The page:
Our new textbook, Mastering Comics, releases officially on May 8 and to celebrate we will be giving away four copies in advance to lucky winners. We have come up with a contest and we will give away two copies here on the website and two in person at our table at the MoCCA Fest 2012!
We’ll be doing some drawings at our table. But in order to qualify, you need to do some drawing too!
To enter, you’ve got to make a doodle comic (see below) and either upload it or bring us a printout.
Online option: For the online contest, upload your comic to Flickr or any other image-sharing site, and post a link to it in comments here. Deadline: April 27 at noon. We’ll do the drawing for the two winners that afternoon.
MoCCA Fest option: To enter to win at MoCCA Fest, just hand us a photocopy or printout of the comic on Saturday with your contact info (cell number and email) on the back. We’ll draw two winners at random on Sunday afternoon. We will call the winners to pick up (If you can’t pick up within an hour, we’ll pick new winners).
This activity is, incidentally, the “extra credit” assignment from the first chapter of Mastering Comics. There, it has the more sober name of “Drawing Prompts Comic”. But a more appropriate name might be:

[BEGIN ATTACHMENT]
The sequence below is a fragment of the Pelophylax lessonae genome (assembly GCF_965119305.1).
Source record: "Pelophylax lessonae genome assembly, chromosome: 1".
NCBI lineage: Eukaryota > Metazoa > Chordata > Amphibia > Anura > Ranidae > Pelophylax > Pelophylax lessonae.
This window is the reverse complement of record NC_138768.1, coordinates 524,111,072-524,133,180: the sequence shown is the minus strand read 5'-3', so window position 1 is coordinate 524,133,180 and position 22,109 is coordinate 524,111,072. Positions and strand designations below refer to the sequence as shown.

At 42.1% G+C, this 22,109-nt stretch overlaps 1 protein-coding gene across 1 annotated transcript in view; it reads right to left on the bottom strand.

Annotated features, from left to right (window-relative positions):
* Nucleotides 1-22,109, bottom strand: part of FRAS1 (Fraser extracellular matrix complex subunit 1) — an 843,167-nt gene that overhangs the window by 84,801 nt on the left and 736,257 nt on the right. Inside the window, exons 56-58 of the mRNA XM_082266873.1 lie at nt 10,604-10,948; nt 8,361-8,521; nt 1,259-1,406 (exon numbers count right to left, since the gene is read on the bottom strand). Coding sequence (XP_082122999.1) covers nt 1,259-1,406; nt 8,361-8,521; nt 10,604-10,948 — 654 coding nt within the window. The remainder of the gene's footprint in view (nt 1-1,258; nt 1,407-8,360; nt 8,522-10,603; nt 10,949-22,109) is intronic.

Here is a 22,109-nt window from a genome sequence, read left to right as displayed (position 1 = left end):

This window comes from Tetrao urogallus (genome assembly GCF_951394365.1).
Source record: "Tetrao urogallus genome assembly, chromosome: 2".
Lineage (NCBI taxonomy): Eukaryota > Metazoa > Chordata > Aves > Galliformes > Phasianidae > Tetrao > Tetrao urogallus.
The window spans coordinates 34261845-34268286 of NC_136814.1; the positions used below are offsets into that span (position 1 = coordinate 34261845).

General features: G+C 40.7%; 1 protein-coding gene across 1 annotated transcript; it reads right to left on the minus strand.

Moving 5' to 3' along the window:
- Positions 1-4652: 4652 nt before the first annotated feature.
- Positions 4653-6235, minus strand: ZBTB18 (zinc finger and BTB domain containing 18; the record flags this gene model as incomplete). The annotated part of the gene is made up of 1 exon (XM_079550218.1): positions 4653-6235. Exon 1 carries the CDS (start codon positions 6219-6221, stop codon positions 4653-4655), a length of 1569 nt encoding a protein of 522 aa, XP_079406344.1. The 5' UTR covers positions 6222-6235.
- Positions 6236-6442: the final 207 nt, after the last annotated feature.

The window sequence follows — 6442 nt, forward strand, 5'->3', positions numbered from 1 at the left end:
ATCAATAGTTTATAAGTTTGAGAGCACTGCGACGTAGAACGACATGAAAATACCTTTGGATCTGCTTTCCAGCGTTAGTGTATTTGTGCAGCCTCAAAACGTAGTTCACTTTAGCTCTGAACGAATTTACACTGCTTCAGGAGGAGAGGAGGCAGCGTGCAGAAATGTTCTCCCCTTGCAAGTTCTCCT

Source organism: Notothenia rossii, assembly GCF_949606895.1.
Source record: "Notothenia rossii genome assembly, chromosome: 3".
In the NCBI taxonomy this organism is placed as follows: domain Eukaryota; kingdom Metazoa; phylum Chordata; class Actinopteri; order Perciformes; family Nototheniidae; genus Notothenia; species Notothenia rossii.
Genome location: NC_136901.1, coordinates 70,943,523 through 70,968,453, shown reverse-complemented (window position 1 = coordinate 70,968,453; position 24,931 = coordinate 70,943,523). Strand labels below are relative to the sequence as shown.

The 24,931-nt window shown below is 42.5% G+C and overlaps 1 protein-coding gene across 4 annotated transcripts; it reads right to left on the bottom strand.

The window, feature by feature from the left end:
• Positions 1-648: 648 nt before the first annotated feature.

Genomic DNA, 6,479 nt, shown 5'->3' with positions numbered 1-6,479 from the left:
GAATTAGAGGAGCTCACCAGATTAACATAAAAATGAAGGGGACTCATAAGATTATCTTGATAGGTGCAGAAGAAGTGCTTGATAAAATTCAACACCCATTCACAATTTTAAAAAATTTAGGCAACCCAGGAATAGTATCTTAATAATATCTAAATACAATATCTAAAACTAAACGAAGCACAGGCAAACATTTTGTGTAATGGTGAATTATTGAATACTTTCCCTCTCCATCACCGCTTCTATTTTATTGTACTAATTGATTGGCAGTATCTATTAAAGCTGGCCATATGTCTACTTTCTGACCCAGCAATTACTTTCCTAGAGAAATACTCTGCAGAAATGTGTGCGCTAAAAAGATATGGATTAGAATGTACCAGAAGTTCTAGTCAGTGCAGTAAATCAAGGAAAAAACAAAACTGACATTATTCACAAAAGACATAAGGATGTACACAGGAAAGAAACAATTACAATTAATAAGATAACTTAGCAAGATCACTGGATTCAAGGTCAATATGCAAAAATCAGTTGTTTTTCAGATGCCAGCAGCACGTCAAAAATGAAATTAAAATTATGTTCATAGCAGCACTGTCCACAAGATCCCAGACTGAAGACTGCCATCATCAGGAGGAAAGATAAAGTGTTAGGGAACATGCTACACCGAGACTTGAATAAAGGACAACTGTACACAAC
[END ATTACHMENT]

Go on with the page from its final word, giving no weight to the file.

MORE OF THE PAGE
Timed, spontaneous doodling may seem pretty far from serious cartooning, but all drawing exists on a continuum. In this activity we’re going to doodle some more, but then we’ll introduce a sequence to the drawing and improvise a short comic strip from scratch…almost.
- office paper
- brush and india ink (or a brush pen)
- penciling and inking tools
Draw a six-panel grid on your piece of paper (or download the nine-panel grid PDF here and print it out).
Get out your brush, ink it up, and, without thinking too hard or planning in advance, quickly make a single mark in each panel—a line, a squiggle, a blot—in different sizes and densities. Rinse out your brush and let your marks dry.
Look at each panel and try to see shapes or parts of outlines in the marks you’ve made: the curve of a nose, for example, or the drape of a coat, a tree, whatever. Take a pencil (or inking tool) and add to the marks, drawing what you see in your mind’s eye. Do this for each panel.
Now hold the page back and read the six panels in sequence. Is a story implied there? Look for the suggestion of a narrative thread and tease it out by adding to each panel: backgrounds, new figures, dialogue, sound effects. One of your marks may lead to the creation of a character who becomes your protagonist. In that case, you may choose to redraw him in other panels to give the story better continuity and flow.
Matt came up with this activity in his sketchbook a few years ago. He posted an example of his own as well as several variations by other artists here.
Pre-order Mastering Comics now!